Examination Management Services, Inc. v. Kirschbaum, No. 95-278, 927 P.2d 686, 689 (Wyo. 1996) (citations omitted) (quoting Amoco Production Company v. Stauffer Chemical Company of Wyoming, 612 P.2d 463, 465 (Wyo. 1980)). When the provisions of a contract are not ambiguous or uncertain, the document speaks for itself, and parol evidence which tends to show that a prior or contemporaneous oral agreement or tacit understanding was made with respect to the terms of the agreement is inadmissible. Cordova v. Gosar, 719 P.2d 625, 640 (Wyo. 1986). This Court, however, has recognized that, even though a document is unambiguous, an exception is made in the case of mutual mistake to the rule which prohibits parol evidence from being admitted. Schulz v. Miller, 837 P.2d 71, 75 (Wyo. 1992); Cordova, 719 P.2d at 640-41.
"[W]here there is no ambiguity, all conversations, contemporaneous negotiations, and parol agreements between the parties prior to a written agreement are merged therein. In the absence of accident, fraud or mistake, parol evidence is not admissible for the purpose of contradicting, subtracting from, adding to, or varying the terms of such written instruments."
Schinnell v. Doyle, 6 Wn. App. 830, 496 P.2d 566, 568 (1972) (quoting Fleetham v. Schneekloth, 52 Wn.2d 176, 324 P.2d 429, 430 (1958)).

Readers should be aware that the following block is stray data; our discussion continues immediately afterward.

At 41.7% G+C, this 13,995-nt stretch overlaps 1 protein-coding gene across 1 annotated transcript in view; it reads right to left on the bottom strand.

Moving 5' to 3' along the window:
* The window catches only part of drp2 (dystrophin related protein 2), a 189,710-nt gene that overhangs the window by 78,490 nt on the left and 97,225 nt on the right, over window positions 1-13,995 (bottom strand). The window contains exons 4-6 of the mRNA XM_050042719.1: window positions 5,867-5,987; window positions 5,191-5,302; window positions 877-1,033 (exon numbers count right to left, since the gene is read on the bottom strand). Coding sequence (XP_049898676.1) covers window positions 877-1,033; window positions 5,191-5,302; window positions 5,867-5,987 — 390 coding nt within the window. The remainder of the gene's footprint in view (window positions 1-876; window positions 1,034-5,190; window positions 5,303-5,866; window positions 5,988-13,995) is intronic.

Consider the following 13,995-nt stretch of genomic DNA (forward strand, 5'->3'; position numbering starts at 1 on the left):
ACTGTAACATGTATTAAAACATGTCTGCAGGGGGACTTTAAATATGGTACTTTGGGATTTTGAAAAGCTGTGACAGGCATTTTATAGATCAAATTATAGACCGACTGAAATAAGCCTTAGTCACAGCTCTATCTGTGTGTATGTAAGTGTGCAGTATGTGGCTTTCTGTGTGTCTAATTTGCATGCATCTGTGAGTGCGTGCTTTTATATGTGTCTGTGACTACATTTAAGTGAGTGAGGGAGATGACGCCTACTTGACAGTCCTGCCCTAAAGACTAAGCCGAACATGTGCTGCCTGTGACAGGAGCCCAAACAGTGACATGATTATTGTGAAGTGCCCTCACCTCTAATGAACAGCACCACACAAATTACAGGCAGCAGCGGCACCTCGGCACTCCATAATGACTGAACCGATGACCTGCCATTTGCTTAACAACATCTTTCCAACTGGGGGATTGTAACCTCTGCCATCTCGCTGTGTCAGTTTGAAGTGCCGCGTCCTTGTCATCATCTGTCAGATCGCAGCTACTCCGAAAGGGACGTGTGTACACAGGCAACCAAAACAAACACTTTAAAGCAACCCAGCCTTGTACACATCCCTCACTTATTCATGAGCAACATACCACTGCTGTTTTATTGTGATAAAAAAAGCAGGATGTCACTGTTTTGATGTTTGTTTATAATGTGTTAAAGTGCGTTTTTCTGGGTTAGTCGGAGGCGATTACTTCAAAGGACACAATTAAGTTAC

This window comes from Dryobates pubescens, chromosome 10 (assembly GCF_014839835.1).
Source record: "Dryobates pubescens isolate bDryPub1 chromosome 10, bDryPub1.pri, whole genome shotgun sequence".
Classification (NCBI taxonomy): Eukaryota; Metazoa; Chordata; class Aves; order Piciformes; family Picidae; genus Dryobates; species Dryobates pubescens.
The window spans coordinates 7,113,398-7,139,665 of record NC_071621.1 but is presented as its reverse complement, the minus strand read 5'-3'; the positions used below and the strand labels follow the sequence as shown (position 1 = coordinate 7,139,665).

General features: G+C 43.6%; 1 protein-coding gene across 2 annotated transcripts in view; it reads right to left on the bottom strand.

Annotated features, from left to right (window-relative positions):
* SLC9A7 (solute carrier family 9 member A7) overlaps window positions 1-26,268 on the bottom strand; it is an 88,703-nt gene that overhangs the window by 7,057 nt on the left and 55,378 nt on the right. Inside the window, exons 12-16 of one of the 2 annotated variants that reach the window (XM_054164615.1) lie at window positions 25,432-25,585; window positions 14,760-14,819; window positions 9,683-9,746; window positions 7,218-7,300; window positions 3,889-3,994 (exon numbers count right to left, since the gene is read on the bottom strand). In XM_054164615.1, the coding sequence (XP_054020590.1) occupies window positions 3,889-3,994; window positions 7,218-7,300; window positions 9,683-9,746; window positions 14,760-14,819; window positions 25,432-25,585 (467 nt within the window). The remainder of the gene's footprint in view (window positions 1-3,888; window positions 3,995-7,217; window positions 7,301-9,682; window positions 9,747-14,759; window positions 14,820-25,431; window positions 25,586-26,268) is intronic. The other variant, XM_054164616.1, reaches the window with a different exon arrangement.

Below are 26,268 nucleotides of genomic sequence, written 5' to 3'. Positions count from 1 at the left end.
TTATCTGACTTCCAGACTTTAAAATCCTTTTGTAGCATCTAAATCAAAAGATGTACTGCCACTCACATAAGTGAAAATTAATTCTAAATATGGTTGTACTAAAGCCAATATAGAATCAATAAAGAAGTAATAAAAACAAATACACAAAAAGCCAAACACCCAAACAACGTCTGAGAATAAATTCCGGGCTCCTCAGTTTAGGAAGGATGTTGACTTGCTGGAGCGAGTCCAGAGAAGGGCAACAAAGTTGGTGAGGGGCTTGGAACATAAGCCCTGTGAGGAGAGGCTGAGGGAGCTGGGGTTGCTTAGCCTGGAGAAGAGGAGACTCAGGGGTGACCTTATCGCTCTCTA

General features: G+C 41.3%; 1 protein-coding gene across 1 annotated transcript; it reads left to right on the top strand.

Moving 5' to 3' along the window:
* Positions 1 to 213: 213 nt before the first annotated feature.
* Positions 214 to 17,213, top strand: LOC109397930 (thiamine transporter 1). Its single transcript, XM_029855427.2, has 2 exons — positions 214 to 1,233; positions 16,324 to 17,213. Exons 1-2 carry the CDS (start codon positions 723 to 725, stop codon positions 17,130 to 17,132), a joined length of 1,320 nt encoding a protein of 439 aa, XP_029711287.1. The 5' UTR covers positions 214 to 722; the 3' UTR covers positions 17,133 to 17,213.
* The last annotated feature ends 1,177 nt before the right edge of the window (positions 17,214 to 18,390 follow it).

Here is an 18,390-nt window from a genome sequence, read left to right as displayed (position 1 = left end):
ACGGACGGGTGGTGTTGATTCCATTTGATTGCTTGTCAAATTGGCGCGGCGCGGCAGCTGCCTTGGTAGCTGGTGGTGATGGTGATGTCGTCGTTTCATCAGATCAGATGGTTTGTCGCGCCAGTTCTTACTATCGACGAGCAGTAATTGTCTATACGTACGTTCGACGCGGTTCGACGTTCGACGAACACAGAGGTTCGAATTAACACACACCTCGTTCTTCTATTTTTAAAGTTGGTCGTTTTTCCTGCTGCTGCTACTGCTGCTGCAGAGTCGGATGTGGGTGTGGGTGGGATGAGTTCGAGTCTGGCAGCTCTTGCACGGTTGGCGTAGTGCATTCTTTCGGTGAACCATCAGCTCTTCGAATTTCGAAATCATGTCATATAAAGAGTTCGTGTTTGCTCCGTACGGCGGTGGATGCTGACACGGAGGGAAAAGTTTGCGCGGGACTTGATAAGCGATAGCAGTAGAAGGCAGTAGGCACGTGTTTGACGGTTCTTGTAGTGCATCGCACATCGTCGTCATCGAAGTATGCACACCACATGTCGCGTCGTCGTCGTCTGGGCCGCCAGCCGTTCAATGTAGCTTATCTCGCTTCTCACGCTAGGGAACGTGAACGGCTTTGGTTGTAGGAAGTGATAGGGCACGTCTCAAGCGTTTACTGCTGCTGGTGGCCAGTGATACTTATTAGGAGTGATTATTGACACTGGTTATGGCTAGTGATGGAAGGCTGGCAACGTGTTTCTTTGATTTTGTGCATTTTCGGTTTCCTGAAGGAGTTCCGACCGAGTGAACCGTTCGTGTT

[¶8] Patel claims that the evidence with regard to an asserted mutual mistake was insufficient to support, by clear and convincing evidence, the trial court's finding that both parties intended to enter into a contract which provided for the installation of exactly 1,800 sheets of drywall at $16 per sheet.1 The appellees maintain that substantial evidence did support the trial court's finding of mutual mistake in the formation of the contract.
[¶9] A contract may be canceled or reformed by reason of a mutual mistake. Shrum v. Zeltwanger, 559 P.2d 1384, 1386 (Wyo. 1977); see also Goodson v. Smith, 69 Wyo. 439, 457, 243 P.2d 163, 171 (Wyo. 1952). A mutual mistake is one which is reciprocal and common to both parties with each party being under the same misconception as to the terms of the written instrument. Shrum, 559 P.2d at 1386.
"[W]hen a mistake in a writing is claimed, the burden rests on the party claiming the mistake to establish by evidence that is clear, satisfactory and convincing that the contract as written does not contain the agreement entered into between the parties; that the mistake was mutual; and that it did not occur by or result from negligence of the party claiming it."